Government welcomes Pretoria envoys … but analysts, churches are sceptical that SA will achieve much
By Mugove Tafirenyika
and Sindiso Mhlope
“Zimbabwe has always been happy to entertain and work with envoys from our neighbour … moreso in this case when they are appointed by the president of our close sister republic.
“The president’s special envoys will leave for Zimbabwe as soon as all the arrangements are made,” Ramaphosa said on Thursday night when he announced the duo’s appointment.
“(Former) President Jacob Zuma did the same in 2017. He caught Washington off balance by declaring just in the nick of time that there was no coup against (the late former president Robert) Mugabe in November 2017,” Mutsvangwa said.
“This is a goal that has remained elusive because Pretoria has no truck with post imperial agendas,” she added.
A decade ago, both Mbeki and Zuma helped to broker the stability-inducing 2008 government of national unity between the late opposition giant Morgan Tsvangirai and Mugabe, following the hotly disputed 2008 presidential election.
But University of Zimbabwe political science lecturer, Eldred Masunungure warned yesterday that Ramaphosa’s mediation effort was likely to fail because the government did not accept that there was a problem in the country.
“Ramaphosa holds an important position as AU chairperson, and he has thus been forced by circumstances to act.
“He cannot afford to fold his arms when a neighbour is burning … this is also an indication that the continent has heard the cries of Zimbabweans and there is an appetite to act.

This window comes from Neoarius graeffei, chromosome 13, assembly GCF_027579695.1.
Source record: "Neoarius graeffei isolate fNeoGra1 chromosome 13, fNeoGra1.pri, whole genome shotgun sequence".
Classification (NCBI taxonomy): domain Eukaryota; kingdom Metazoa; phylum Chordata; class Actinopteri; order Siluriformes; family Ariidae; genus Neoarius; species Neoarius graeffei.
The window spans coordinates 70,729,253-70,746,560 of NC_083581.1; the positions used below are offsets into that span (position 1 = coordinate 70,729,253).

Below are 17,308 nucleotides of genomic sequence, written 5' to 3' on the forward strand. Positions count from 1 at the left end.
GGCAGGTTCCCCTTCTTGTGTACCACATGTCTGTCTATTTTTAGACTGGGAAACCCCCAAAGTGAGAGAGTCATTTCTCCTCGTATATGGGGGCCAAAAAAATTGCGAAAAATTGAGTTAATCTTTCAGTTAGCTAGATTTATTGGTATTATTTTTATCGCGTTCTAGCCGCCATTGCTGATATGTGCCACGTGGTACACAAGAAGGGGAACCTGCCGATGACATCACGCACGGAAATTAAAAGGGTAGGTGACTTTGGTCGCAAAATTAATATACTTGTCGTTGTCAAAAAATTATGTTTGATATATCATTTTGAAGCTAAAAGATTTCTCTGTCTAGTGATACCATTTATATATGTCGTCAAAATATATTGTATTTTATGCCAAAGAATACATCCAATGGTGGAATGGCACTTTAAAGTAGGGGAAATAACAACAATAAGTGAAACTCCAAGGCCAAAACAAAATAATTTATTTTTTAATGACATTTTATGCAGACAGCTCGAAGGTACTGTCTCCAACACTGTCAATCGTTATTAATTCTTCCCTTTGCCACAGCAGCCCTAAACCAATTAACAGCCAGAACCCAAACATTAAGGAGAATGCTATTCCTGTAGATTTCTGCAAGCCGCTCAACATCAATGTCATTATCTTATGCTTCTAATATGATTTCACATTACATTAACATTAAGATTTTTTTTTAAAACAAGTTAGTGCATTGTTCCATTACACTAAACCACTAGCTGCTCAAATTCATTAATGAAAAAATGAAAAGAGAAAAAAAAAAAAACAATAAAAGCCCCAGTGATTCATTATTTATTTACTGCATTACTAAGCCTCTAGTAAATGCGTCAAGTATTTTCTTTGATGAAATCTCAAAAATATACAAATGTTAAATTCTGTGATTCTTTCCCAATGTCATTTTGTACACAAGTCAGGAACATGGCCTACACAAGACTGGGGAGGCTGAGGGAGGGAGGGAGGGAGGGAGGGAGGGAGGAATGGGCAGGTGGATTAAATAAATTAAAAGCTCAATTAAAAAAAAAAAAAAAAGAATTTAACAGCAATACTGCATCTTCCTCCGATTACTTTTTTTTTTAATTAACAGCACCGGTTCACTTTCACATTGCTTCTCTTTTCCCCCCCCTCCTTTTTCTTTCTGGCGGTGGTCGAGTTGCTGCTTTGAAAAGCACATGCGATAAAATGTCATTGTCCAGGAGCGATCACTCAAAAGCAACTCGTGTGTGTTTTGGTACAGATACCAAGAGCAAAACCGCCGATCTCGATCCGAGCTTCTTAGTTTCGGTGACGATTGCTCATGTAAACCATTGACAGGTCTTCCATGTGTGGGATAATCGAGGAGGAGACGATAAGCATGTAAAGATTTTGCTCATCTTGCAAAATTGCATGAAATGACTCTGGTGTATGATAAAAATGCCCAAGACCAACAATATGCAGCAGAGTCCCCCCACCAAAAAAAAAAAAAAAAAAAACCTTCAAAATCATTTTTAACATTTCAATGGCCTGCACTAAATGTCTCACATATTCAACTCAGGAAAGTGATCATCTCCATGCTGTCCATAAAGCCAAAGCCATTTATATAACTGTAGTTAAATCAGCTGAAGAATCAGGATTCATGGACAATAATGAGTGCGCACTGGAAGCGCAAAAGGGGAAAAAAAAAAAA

“They will compile their report and it will be up to Ramaphosa to say if there is a crisis worth mediation or not. But how to proceed will be a difficult task for him given that Mnangagwa’s government thinks the crisis is being concocted by the opposition,” he added.
“Unfortunately, Ramaphosa has little options to turn to. So, he will go the mediation route. But it’s not clear whether all the parties will do so in good faith or just for the sake of buying time because the situation is very dicey at the moment,” he said.
The secretary-general of the Zimbabwe Council of Churches (ZCC), Kenneth Mtata, said the solution to the country’s long-standing problems could only come from Zimbabweans.
“It is commendable that President Ramaphosa has taken interest to respond to the situation in Zimbabwe. ButSouth Africa can only do so much.
The ZCC has also argued in the past that international mediation will not yield tangible results, calling for internal dialogue.
“The only time that we saw the ruling party seemingly bowing to pressure from South Africa was in 2009 during the formation of the GNU, which also didn’t do much in terms of addressing the root cause of our problems,” Magaya told the Daily News.